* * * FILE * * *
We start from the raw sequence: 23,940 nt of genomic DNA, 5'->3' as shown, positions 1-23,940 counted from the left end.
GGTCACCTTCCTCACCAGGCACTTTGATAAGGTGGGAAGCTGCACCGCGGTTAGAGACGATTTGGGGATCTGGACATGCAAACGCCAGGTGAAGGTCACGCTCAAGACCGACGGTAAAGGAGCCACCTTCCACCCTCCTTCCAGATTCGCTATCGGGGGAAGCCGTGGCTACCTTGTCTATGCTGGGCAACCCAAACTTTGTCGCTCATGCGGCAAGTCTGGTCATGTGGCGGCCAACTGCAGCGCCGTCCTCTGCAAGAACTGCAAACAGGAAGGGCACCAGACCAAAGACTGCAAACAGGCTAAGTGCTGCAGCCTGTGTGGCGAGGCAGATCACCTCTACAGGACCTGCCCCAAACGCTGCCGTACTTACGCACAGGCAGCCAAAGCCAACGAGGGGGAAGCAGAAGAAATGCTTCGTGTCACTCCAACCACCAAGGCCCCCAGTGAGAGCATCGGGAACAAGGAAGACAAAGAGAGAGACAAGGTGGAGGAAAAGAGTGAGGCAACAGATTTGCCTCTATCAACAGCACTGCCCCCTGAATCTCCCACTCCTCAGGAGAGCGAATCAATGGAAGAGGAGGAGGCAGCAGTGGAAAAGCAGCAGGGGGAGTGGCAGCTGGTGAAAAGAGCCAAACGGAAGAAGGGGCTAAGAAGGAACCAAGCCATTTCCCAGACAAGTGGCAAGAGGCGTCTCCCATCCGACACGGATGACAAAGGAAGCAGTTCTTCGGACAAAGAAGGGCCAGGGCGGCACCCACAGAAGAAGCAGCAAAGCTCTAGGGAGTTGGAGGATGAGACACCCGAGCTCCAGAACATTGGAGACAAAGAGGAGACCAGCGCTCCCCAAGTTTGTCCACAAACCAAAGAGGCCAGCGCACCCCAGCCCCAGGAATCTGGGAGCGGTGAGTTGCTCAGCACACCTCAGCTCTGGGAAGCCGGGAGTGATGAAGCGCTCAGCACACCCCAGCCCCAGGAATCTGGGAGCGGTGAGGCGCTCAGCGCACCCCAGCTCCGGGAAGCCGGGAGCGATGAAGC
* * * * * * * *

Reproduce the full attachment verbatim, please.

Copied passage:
We start from the raw sequence: 23,940 nt of genomic DNA, 5'->3' as shown, positions 1-23,940 counted from the left end.
GGTCACCTTCCTCACCAGGCACTTTGATAAGGTGGGAAGCTGCACCGCGGTTAGAGACGATTTGGGGATCTGGACATGCAAACGCCAGGTGAAGGTCACGCTCAAGACCGACGGTAAAGGAGCCACCTTCCACCCTCCTTCCAGATTCGCTATCGGGGGAAGCCGTGGCTACCTTGTCTATGCTGGGCAACCCAAACTTTGTCGCTCATGCGGCAAGTCTGGTCATGTGGCGGCCAACTGCAGCGCCGTCCTCTGCAAGAACTGCAAACAGGAAGGGCACCAGACCAAAGACTGCAAACAGGCTAAGTGCTGCAGCCTGTGTGGCGAGGCAGATCACCTCTACAGGACCTGCCCCAAACGCTGCCGTACTTACGCACAGGCAGCCAAAGCCAACGAGGGGGAAGCAGAAGAAATGCTTCGTGTCACTCCAACCACCAAGGCCCCCAGTGAGAGCATCGGGAACAAGGAAGACAAAGAGAGAGACAAGGTGGAGGAAAAGAGTGAGGCAACAGATTTGCCTCTATCAACAGCACTGCCCCCTGAATCTCCCACTCCTCAGGAGAGCGAATCAATGGAAGAGGAGGAGGCAGCAGTGGAAAAGCAGCAGGGGGAGTGGCAGCTGGTGAAAAGAGCCAAACGGAAGAAGGGGCTAAGAAGGAACCAAGCCATTTCCCAGACAAGTGGCAAGAGGCGTCTCCCATCCGACACGGATGACAAAGGAAGCAGTTCTTCGGACAAAGAAGGGCCAGGGCGGCACCCACAGAAGAAGCAGCAAAGCTCTAGGGAGTTGGAGGATGAGACACCCGAGCTCCAGAACATTGGAGACAAAGAGGAGACCAGCGCTCCCCAAGTTTGTCCACAAACCAAAGAGGCCAGCGCACCCCAGCCCCAGGAATCTGGGAGCGGTGAGTTGCTCAGCACACCTCAGCTCTGGGAAGCCGGGAGTGATGAAGCGCTCAGCACACCCCAGCCCCAGGAATCTGGGAGCGGTGAGGCGCTCAGCGCACCCCAGCTCCGGGAAGCCGGGAGCGATGAAGC